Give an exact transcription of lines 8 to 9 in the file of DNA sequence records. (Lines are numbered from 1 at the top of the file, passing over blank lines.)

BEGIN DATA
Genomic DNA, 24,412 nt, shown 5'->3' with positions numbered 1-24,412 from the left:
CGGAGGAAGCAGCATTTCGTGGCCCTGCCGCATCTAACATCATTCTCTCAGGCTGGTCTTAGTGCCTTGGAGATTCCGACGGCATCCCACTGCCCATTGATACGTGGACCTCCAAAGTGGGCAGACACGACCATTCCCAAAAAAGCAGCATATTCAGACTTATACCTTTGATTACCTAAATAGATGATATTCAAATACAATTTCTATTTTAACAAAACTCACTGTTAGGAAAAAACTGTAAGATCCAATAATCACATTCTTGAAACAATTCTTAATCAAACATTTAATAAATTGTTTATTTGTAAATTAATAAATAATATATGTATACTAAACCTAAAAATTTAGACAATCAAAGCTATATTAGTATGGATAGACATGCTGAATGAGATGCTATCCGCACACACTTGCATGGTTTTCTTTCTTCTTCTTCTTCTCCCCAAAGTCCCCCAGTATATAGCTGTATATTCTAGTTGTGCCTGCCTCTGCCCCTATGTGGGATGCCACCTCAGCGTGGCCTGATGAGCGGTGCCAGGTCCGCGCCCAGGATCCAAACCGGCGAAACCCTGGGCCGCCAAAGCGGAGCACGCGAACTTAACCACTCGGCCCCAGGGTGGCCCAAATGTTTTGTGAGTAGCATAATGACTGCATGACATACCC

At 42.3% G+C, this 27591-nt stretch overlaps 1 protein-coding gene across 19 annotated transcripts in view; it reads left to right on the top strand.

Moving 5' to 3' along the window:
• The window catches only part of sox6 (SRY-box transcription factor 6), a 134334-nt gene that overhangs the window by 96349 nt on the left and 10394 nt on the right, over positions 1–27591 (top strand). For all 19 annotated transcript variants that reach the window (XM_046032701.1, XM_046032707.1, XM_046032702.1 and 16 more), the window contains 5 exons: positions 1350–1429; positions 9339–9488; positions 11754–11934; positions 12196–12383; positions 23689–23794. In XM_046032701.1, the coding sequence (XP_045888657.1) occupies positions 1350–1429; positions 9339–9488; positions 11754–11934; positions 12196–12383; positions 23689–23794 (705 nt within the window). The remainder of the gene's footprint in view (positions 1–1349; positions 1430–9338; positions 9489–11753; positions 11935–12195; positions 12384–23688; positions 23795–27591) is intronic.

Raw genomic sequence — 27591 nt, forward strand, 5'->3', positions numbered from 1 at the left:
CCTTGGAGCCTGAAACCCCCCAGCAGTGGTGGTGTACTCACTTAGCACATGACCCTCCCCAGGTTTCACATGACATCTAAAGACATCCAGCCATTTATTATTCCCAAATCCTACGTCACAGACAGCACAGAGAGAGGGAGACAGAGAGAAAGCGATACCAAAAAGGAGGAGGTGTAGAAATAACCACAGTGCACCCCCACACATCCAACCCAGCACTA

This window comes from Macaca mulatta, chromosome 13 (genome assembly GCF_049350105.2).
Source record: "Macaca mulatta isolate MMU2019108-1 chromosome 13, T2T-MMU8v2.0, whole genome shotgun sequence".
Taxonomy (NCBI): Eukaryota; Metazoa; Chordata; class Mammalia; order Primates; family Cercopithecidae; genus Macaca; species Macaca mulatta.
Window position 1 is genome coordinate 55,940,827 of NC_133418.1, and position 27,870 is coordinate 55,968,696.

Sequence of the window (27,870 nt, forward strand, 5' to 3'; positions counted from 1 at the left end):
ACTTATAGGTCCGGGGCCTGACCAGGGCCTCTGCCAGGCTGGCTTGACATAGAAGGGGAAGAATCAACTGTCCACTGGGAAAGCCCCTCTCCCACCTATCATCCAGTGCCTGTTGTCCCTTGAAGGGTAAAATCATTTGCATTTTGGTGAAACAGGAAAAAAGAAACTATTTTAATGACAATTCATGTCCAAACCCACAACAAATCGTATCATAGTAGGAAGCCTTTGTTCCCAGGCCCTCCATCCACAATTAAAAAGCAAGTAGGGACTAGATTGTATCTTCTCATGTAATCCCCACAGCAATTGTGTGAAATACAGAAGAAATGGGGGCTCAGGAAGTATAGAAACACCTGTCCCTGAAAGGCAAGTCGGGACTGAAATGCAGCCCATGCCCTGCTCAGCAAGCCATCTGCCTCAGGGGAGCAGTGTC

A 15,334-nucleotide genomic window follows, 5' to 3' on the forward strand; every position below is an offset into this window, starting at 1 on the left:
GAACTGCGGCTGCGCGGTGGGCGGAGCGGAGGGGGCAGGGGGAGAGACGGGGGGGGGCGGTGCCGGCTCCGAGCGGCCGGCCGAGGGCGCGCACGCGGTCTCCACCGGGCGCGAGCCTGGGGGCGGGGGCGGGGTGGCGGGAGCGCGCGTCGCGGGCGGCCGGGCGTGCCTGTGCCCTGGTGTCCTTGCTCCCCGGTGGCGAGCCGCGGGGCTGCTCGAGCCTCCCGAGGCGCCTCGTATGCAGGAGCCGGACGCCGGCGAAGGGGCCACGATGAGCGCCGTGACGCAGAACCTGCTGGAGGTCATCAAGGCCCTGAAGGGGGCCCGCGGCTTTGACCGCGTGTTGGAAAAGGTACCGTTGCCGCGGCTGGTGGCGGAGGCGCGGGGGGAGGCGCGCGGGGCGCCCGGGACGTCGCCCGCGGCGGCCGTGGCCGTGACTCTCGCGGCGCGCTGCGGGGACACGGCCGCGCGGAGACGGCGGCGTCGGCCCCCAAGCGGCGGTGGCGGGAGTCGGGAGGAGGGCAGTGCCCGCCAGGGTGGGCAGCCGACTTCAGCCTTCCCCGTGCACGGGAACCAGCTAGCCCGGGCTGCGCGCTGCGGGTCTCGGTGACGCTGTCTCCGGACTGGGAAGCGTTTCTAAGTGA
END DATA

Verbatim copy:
This window comes from Macaca mulatta, chromosome 13 (genome assembly GCF_049350105.2).
Source record: "Macaca mulatta isolate MMU2019108-1 chromosome 13, T2T-MMU8v2.0, whole genome shotgun sequence".